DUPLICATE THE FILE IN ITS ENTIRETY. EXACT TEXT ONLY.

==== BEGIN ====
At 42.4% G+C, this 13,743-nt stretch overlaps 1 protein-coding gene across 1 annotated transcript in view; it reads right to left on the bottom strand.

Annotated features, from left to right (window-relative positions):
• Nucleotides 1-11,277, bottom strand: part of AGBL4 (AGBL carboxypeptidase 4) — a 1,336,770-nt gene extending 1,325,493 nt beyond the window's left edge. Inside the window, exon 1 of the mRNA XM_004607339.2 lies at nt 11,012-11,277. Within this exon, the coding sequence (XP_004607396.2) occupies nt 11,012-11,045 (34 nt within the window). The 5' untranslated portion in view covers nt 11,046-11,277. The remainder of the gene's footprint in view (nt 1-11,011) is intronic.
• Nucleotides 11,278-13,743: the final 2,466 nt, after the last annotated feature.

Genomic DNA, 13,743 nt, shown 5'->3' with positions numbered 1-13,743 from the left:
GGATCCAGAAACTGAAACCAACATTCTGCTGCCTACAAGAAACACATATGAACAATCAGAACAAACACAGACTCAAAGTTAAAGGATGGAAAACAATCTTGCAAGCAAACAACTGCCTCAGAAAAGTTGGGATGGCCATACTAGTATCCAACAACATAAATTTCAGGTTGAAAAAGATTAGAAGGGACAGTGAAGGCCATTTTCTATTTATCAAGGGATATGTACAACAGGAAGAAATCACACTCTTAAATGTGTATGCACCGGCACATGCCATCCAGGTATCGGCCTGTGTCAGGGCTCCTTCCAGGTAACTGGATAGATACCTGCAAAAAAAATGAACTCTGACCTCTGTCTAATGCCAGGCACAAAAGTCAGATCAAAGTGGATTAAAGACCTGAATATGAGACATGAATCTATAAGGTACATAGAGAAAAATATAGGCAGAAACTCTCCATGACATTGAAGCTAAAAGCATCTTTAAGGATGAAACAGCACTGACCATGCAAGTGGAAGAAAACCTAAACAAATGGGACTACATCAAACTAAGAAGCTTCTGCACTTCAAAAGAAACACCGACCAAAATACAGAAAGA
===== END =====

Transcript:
At 42.4% G+C, this 13,743-nt stretch overlaps 1 protein-coding gene across 1 annotated transcript in view; it reads right to left on the bottom strand.

Annotated features, from left to right (window-relative positions):
• Nucleotides 1-11,277, bottom strand: part of AGBL4 (AGBL carboxypeptidase 4) — a 1,336,770-nt gene extending 1,325,493 nt beyond the window's left edge. Inside the window, exon 1 of the mRNA XM_004607339.2 lies at nt 11,012-11,277. Within this exon, the coding sequence (XP_004607396.2) occupies nt 11,012-11,045 (34 nt within the window). The 5' untranslated portion in view covers nt 11,046-11,277. The remainder of the gene's footprint in view (nt 1-11,011) is intronic.
• Nucleotides 11,278-13,743: the final 2,466 nt, after the last annotated feature.

Genomic DNA, 13,743 nt, shown 5'->3' with positions numbered 1-13,743 from the left:
GGATCCAGAAACTGAAACCAACATTCTGCTGCCTACAAGAAACACATATGAACAATCAGAACAAACACAGACTCAAAGTTAAAGGATGGAAAACAATCTTGCAAGCAAACAACTGCCTCAGAAAAGTTGGGATGGCCATACTAGTATCCAACAACATAAATTTCAGGTTGAAAAAGATTAGAAGGGACAGTGAAGGCCATTTTCTATTTATCAAGGGATATGTACAACAGGAAGAAATCACACTCTTAAATGTGTATGCACCGGCACATGCCATCCAGGTATCGGCCTGTGTCAGGGCTCCTTCCAGGTAACTGGATAGATACCTGCAAAAAAAATGAACTCTGACCTCTGTCTAATGCCAGGCACAAAAGTCAGATCAAAGTGGATTAAAGACCTGAATATGAGACATGAATCTATAAGGTACATAGAGAAAAATATAGGCAGAAACTCTCCATGACATTGAAGCTAAAAGCATCTTTAAGGATGAAACAGCACTGACCATGCAAGTGGAAGAAAACCTAAACAAATGGGACTACATCAAACTAAGAAGCTTCTGCACTTCAAAAGAAACACCGACCAAAATACAGAAAGA